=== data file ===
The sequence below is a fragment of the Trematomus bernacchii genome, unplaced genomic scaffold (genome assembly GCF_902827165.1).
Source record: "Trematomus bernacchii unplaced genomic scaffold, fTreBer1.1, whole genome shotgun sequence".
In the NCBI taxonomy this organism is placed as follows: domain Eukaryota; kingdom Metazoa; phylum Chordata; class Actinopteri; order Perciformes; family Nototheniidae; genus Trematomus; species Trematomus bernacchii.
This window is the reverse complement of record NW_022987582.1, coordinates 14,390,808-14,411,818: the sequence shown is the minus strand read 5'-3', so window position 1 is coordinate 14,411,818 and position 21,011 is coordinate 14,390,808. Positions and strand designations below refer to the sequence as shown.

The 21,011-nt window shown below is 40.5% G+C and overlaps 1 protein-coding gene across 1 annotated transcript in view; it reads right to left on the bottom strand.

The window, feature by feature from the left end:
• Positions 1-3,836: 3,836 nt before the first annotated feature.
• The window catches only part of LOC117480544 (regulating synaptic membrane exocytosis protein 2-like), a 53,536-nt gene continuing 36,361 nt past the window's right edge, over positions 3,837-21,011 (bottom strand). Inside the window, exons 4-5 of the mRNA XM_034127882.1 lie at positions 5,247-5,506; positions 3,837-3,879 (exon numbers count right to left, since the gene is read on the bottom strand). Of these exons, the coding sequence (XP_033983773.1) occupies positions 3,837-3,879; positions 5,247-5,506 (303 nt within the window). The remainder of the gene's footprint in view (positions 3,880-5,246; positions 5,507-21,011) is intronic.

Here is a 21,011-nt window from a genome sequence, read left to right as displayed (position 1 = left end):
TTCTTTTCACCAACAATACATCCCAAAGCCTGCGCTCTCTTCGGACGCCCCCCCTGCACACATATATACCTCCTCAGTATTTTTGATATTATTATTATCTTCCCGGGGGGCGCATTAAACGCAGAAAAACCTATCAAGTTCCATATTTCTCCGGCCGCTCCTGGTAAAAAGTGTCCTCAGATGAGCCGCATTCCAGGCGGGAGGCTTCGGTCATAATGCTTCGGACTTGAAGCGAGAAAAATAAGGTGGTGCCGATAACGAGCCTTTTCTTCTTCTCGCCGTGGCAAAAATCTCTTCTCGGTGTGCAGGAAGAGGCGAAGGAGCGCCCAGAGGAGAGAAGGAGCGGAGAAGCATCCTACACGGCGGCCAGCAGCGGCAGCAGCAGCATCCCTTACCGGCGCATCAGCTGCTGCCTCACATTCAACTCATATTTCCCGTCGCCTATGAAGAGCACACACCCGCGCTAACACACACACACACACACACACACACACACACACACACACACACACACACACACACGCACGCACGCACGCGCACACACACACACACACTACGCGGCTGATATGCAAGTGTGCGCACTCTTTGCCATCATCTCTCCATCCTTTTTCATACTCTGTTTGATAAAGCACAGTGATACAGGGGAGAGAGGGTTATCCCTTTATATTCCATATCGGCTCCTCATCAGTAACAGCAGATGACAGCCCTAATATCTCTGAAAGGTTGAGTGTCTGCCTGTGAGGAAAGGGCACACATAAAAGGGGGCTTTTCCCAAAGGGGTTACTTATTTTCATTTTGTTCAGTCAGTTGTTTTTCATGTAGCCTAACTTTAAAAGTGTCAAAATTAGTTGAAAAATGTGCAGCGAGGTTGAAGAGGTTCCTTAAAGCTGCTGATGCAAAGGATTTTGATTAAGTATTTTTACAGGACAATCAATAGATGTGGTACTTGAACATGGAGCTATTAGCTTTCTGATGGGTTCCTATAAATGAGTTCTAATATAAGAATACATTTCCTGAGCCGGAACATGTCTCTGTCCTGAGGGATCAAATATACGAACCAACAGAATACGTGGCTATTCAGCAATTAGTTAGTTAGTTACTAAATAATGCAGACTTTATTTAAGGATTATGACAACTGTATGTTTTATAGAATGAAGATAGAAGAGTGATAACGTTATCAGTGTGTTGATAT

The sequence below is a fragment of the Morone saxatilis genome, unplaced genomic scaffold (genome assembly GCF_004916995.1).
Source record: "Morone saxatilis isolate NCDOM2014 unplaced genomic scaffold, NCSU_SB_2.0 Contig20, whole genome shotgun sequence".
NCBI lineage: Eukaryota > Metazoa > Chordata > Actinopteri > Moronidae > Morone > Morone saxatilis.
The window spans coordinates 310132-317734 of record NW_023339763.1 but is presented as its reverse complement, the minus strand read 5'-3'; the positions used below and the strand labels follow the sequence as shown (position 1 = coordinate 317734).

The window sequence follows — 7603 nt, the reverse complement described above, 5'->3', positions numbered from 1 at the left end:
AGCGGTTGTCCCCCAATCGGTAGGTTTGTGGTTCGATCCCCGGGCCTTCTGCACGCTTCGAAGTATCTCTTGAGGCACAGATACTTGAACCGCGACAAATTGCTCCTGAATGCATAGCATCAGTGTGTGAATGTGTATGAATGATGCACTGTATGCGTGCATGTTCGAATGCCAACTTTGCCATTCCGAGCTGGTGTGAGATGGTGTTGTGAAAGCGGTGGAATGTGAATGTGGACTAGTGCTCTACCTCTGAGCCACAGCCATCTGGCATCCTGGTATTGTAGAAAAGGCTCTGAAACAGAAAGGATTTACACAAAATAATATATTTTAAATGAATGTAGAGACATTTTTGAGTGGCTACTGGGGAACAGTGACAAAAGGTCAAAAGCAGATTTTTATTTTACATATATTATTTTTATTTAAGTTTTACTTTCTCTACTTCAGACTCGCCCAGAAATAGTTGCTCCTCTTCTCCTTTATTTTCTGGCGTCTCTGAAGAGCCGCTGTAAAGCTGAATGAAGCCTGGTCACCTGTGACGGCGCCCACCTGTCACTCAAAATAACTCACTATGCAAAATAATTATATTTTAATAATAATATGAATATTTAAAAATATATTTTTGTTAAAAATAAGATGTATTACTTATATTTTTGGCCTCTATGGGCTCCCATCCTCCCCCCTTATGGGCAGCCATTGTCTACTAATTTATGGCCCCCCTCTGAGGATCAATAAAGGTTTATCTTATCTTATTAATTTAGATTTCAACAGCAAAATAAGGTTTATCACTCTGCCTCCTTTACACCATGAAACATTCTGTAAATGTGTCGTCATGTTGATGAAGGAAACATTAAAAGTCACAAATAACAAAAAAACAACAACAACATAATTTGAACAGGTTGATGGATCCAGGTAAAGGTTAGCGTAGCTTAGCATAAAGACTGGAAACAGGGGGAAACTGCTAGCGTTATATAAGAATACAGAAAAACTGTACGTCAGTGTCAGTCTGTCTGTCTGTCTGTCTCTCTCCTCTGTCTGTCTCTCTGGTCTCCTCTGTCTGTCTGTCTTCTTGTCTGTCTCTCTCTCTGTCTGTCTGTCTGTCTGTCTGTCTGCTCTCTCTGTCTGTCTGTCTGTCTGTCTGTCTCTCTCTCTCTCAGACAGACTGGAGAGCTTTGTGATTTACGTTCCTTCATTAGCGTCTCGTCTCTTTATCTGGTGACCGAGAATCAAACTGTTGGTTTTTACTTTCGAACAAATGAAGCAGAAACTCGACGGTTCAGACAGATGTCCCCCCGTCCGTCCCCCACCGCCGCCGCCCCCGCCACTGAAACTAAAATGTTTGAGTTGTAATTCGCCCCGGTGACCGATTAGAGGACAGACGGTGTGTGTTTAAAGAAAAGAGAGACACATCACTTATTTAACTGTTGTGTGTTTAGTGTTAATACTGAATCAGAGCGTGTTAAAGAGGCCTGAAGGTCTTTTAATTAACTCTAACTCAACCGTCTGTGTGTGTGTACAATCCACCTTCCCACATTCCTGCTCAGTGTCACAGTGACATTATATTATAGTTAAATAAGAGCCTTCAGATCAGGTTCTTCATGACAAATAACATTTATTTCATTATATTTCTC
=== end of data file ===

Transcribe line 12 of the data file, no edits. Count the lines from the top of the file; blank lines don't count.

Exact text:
Source record: "Morone saxatilis isolate NCDOM2014 unplaced genomic scaffold, NCSU_SB_2.0 Contig20, whole genome shotgun sequence".